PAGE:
by Christine Baksi
Associate Professor of Biology Mike Roberts discusses cancer research and what it means to educate the next generation of cancer killers.
Last month, you and your students presented a poster at the American Association of Cancer Research (AACR) in San Diego. After full days of presentations on landmark discoveries, how did you frame the dinner conversations?
This meeting features talks by leaders in all sub-disciplines of cancer biology from around the world. It is inspiring and gratifying to be a part of it. This was the basis of our conversations; we talked about how the questions we are asking related to the talks we heard and how the new approaches described might be applied to our research. We discussed the new directions in cancer research and the conference themes that defined the 2014 meeting. Cancer immunotherapy, Science magazine’s 2013 “Breakthrough of the Year,” was the meeting's focus, and we talked a lot about the promise of this research in providing effective new treatments for currently incurable advanced cancers.
Targeted therapies are the latest trend in cancer research. How are academia and industry working collaboratively toward progress?
It is remarkable how academia and industry have joined forces in the last five to 10 years to accelerate drug discovery. The identification of deregulated pathways in cancer is basic research that has come largely from academia. This work has identified the possible drug targets. In return, pharmaceutical and biotechnology companies have screened enormous libraries of drug compounds for “hits” affecting those targets and provided academic-research laboratories with the compounds for testing in cancer cell lines and animal models. The two sectors have collaborated in conducting human clinical trials, which are costly and time consuming, to bring new drugs to patients. This type of effort, often referred to as “translational” or “bench-to-bedside” research, could not occur without this partnership.
In terms of research, how do you define talent and recognize it in your students?
I believe there are two kinds of talent that successful scientists need to possess. There are technical skills that must be mastered in order to perform experiments successfully, and these skills go beyond being careful and precise. Having “good hands” in the lab is a fitting sports analogy, and this requires some innate ability but also can be developed with practice. The other kind of talent has to do with passion and creativity. This can possibly be inspired but cannot be taught and is much more personal. My science heroes have all been passionate about finding answers to their research questions and have been creative in their approaches; these individuals include professors, colleagues and students with whom I have worked. The most talented student co-researchers I have known were fully invested in their projects and really needed to know the answers to our research questions. Spotting intellectual curiosity and that “need to know” in students often occurs during the courses I teach.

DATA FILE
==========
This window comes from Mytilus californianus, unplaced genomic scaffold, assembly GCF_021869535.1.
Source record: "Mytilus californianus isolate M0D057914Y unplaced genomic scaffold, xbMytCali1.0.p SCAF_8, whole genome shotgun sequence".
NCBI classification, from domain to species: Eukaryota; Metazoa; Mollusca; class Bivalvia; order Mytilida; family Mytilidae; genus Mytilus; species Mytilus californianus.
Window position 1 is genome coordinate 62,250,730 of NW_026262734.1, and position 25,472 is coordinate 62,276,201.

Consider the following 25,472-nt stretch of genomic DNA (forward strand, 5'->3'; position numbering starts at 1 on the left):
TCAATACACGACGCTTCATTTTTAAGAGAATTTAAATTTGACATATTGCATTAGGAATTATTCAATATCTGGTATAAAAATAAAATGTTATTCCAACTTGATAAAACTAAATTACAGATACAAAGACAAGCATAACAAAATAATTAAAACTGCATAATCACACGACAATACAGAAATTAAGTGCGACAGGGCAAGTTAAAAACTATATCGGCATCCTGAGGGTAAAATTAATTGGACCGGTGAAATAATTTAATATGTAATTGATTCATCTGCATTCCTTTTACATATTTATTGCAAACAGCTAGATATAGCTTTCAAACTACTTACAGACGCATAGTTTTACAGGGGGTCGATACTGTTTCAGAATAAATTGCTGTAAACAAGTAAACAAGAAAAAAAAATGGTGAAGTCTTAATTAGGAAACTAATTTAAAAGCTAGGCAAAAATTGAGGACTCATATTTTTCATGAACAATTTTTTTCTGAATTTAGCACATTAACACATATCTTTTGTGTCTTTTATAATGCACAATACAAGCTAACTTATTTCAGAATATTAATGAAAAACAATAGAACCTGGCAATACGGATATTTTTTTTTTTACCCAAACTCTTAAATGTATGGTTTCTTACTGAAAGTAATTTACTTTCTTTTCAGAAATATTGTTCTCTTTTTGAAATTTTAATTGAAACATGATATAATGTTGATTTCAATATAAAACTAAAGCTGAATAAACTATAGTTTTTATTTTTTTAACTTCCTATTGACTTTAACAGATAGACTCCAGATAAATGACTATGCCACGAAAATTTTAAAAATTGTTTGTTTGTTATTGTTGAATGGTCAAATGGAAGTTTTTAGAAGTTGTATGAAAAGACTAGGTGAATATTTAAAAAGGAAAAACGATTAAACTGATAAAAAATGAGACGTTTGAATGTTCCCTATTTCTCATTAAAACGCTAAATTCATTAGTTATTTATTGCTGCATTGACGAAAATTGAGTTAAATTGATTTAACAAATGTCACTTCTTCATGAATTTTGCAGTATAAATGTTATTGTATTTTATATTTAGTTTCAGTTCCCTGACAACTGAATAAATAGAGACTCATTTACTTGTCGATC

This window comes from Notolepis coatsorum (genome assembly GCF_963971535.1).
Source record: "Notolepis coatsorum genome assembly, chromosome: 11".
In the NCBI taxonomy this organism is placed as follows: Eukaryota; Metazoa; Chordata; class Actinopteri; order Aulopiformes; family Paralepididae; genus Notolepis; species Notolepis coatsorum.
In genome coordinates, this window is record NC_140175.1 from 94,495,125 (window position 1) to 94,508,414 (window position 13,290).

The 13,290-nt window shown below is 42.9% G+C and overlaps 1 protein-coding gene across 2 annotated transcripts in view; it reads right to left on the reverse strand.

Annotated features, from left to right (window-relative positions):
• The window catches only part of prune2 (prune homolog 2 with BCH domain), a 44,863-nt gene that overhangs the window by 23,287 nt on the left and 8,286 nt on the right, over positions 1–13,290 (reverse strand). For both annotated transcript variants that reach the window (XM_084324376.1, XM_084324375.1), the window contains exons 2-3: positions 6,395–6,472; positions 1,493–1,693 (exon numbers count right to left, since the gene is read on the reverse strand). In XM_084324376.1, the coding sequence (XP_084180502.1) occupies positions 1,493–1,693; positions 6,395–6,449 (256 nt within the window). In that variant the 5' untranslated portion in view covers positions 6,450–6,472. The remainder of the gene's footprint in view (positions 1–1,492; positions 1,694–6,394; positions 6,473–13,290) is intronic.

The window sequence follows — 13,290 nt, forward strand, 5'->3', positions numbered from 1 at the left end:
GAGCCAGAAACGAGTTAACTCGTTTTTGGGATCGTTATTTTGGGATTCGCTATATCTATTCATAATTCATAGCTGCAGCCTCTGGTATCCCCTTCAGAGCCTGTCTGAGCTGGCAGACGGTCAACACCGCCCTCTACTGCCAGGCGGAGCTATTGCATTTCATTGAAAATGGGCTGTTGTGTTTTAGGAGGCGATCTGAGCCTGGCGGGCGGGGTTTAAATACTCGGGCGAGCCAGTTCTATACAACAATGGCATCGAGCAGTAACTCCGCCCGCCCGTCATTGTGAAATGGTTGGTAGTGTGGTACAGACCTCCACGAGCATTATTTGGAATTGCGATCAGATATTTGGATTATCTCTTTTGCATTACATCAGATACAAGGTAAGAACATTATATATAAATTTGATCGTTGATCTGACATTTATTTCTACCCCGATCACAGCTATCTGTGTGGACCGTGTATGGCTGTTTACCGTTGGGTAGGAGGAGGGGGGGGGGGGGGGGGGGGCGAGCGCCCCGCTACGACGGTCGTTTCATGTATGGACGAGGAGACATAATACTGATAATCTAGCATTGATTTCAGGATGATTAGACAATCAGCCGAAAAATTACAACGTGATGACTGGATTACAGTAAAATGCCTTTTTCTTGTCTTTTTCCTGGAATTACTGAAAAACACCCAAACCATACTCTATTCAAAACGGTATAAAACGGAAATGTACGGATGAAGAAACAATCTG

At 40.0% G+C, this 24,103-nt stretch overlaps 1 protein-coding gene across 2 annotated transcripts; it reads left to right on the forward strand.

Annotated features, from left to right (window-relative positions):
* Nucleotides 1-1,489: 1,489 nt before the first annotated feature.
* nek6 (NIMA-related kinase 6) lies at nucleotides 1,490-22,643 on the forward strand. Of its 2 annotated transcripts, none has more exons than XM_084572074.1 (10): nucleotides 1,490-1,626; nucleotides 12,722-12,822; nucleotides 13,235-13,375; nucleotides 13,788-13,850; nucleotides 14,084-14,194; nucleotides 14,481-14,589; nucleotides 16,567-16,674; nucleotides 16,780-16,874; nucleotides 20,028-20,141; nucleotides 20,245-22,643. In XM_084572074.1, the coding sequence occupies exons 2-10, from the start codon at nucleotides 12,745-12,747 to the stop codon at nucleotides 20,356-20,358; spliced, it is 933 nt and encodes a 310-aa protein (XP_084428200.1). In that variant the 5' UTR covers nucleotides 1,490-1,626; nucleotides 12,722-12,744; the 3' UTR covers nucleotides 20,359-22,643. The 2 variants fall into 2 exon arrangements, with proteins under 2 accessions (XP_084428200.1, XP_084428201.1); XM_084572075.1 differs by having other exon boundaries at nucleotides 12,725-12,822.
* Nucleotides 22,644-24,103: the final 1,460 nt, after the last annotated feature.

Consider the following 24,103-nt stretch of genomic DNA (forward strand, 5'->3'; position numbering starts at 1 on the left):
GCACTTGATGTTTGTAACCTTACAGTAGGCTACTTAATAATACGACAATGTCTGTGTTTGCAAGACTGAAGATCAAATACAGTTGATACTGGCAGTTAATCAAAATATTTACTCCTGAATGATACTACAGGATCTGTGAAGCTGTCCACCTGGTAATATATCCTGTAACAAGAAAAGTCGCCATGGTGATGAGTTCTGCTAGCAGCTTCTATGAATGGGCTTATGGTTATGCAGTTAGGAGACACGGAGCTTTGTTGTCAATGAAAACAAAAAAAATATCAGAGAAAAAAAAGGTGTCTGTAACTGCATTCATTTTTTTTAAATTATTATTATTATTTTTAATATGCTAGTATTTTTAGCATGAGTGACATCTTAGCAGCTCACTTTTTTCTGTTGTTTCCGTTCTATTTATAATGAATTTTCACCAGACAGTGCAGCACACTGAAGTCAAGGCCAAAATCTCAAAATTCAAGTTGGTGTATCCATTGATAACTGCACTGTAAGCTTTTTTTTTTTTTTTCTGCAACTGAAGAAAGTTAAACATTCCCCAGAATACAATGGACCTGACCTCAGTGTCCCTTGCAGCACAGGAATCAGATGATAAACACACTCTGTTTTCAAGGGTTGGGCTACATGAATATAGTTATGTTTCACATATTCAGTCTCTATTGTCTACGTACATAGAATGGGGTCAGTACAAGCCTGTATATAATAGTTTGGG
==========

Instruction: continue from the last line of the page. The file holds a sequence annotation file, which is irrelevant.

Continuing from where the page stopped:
In what ways is Dickinson making meaningful contributions to cancer research?
The recent AACR annual meeting illustrated for me how we are contributing to cancer research in several important ways. I received an e-mail two days before the meeting from the vice president of research at a pharmaceutical company in California who read our abstract and wanted to meet with me to discuss our results. We met and exchanged information and ideas about our common projects. In addition, we had dozens of visitors who were working on related questions review our poster and provide positive feedback.
Additionally, Rizwan Saffie '14 and Reed Salmons '14 confidently and commendably presented our work, furthering their training for careers in cancer related fields. Rizwan will enter the cancer biology Ph.D. program at the University of Pennsylvania this fall. Reed is considering a career in pediatric oncology and planning to attend medical school in the fall of 2015. Finally, on our last day at the meeting, I spotted a former research student, Ben Boyerinas ’03; running into him was fairly remarkable given that there were 18,000 cancer researchers at the conference. Ben completed his Ph.D. in cancer biology at the University of Chicago and is currently at the National Cancer Institute conducting groundbreaking research in cancer immunotherapy.
The importance of basic scientific discoveries, however minor they may seem at the time, cannot be overlooked. Dickinson has played a meaningful role in making small but significant research contributions while positioning students to pursue careers in cancer fields and to make new discoveries.
Hanahan, D., and Weinberg, R.A. (2011). The hallmarks of cancer; the next generation. Cell 144, 646-674.
“Stronger, Not Sicker” a Nature video on cancer immunotherapy. (2014). http://www.nature.com/nature/outlook/cancer-immunotherapy/#video
Fishburn, C.S. (2013). Translational research: the changing landscape of drug discovery. Drug Discovery Today 18, 487-494.
Photos by Carl Socolow '77, Video by Joe O'Neill
Published May. 8, 2014